All the Different Darknesses, Gill Horitz
Cinnamon Press, 2018 £4.99
I went to a poetry workshopping group yesterday. Before I shared my poem, I said ‘I’d just like to apologise for its intensity.’ ‘Don’t’,' my immediate neighbour said quickly, ‘— the more intense the better!’
There is a kind of poetry that’s all about uplifting its reader — offering redemptive views; finding the rainbow on the horizon. This can be wonderful; it can also be isolating. There’s another sort that joins us in the shadows. That chooses, indeed, to focus its attention there. This, some may say, can be depressing. Perhaps, though, it can also encourage.
What I liked best about this collection was that although it has plenty of light in it, as its title suggests, it’s not shying from the shadows. It confronts them, particularly the shadows of older age, and pending mortality. And the shadows of fear and dread (‘no telling rocks from heads’ in the visceral, if lightly titled, ‘Because Glasses Don’t Fit in Snorkel Masks’).
There’s a lot of familial love — I especially liked ‘His Own Yard’, with its amazed delight in a grown son’s burgeoning independence — but there’s also, at times, abject isolation. And there’s the impact of inherited war trauma. This, from ‘Beyond the Feel of Things’:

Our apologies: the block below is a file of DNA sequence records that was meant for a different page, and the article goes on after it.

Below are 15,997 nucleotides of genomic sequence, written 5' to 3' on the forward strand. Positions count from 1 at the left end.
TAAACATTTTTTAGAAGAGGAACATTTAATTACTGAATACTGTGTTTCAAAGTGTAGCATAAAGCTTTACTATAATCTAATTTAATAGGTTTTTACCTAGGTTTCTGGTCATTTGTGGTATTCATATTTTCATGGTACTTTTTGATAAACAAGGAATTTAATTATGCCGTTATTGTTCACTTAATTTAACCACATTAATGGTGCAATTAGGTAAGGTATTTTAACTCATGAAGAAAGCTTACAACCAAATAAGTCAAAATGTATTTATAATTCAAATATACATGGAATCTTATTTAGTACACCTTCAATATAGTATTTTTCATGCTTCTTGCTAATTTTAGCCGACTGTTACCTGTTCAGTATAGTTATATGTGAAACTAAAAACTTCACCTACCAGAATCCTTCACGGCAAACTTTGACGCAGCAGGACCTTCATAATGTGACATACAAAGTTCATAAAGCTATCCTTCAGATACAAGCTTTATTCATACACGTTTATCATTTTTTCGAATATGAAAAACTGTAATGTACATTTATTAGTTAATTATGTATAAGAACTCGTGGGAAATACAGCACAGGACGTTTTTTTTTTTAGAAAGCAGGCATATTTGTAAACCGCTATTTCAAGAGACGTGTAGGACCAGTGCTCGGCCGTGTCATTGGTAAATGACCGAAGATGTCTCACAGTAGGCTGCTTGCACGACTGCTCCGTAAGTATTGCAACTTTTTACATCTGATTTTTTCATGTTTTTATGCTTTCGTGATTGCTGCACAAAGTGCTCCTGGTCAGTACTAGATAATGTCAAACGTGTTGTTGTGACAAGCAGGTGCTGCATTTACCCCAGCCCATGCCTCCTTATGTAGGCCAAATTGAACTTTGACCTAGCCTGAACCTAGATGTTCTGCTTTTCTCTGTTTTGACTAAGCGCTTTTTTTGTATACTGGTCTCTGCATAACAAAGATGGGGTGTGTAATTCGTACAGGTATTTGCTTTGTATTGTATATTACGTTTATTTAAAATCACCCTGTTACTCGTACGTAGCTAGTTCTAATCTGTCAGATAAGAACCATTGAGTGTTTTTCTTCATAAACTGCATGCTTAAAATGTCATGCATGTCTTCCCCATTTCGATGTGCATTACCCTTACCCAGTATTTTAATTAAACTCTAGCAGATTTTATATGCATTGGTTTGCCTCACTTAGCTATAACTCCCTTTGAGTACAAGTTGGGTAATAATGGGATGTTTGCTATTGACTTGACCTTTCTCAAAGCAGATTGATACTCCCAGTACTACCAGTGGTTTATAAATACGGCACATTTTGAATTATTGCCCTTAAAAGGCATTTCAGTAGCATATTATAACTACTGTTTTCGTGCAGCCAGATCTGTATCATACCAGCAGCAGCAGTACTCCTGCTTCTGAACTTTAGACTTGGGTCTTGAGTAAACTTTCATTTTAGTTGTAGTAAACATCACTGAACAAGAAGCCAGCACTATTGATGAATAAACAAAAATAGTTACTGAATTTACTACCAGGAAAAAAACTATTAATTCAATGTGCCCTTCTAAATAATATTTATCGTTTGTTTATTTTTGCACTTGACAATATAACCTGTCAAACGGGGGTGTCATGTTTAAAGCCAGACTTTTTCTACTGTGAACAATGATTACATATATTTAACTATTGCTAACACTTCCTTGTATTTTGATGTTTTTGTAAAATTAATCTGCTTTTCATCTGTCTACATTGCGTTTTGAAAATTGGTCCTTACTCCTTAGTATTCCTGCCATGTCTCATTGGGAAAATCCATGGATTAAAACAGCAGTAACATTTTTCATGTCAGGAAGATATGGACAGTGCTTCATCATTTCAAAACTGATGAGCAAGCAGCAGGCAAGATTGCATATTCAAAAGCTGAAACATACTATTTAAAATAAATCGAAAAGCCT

[…] However hard we try
we never reach beyond the feel
of things; never the moment —
head open to the sky — his thoughts
flocked away through greying light.
There are poems called ‘My Exact Dread’, ‘Fear of Being Forgotten’, ‘What is worse’, and ‘Dealing with the Unthinkable’. These I am pleased to see, and read. Thank you, I think — and, in the poem ‘Art’, for instance, I suspect I hear this poet agree:
[...] Easy to smirk
at loneliness. Wordsworth they love,
daffodils much easier on the inward eye
than an enchantment of stained cotton and drecks,
all the fallen bits of her, slippers, tissues,
gin culled into a metaphor of things